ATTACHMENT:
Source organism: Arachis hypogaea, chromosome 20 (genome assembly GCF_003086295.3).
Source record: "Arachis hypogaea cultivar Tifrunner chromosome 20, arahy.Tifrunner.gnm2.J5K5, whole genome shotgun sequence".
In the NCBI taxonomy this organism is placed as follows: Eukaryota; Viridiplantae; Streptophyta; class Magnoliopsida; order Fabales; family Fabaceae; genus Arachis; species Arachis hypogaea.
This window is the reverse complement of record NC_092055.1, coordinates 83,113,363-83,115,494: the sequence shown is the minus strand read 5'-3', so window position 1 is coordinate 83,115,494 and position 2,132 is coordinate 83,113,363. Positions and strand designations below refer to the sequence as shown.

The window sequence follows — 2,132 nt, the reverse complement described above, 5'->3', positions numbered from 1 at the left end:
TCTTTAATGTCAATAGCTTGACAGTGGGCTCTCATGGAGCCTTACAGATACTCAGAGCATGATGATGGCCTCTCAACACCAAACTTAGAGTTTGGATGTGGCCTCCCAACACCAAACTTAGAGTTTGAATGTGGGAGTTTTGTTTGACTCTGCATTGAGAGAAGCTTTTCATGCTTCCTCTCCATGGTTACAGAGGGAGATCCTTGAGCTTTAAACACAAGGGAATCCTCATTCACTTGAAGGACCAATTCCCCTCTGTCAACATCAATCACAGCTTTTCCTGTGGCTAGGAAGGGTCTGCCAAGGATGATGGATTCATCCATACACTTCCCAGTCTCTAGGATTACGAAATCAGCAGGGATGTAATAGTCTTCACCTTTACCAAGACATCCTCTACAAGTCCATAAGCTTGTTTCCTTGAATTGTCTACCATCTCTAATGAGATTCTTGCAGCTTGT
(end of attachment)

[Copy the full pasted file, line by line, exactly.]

Source organism: Arachis hypogaea, chromosome 20 (genome assembly GCF_003086295.3).
Source record: "Arachis hypogaea cultivar Tifrunner chromosome 20, arahy.Tifrunner.gnm2.J5K5, whole genome shotgun sequence".
In the NCBI taxonomy this organism is placed as follows: Eukaryota; Viridiplantae; Streptophyta; class Magnoliopsida; order Fabales; family Fabaceae; genus Arachis; species Arachis hypogaea.
This window is the reverse complement of record NC_092055.1, coordinates 83,113,363-83,115,494: the sequence shown is the minus strand read 5'-3', so window position 1 is coordinate 83,115,494 and position 2,132 is coordinate 83,113,363. Positions and strand designations below refer to the sequence as shown.

The window sequence follows — 2,132 nt, the reverse complement described above, 5'->3', positions numbered from 1 at the left end:
TCTTTAATGTCAATAGCTTGACAGTGGGCTCTCATGGAGCCTTACAGATACTCAGAGCATGATGATGGCCTCTCAACACCAAACTTAGAGTTTGGATGTGGCCTCCCAACACCAAACTTAGAGTTTGAATGTGGGAGTTTTGTTTGACTCTGCATTGAGAGAAGCTTTTCATGCTTCCTCTCCATGGTTACAGAGGGAGATCCTTGAGCTTTAAACACAAGGGAATCCTCATTCACTTGAAGGACCAATTCCCCTCTGTCAACATCAATCACAGCTTTTCCTGTGGCTAGGAAGGGTCTGCCAAGGATGATGGATTCATCCATACACTTCCCAGTCTCTAGGATTACGAAATCAGCAGGGATGTAATAGTCTTCACCTTTACCAAGACATCCTCTACAAGTCCATAAGCTTGTTTCCTTGAATTGTCTACCATCTCTAATGAGATTCTTGCAGCTTGT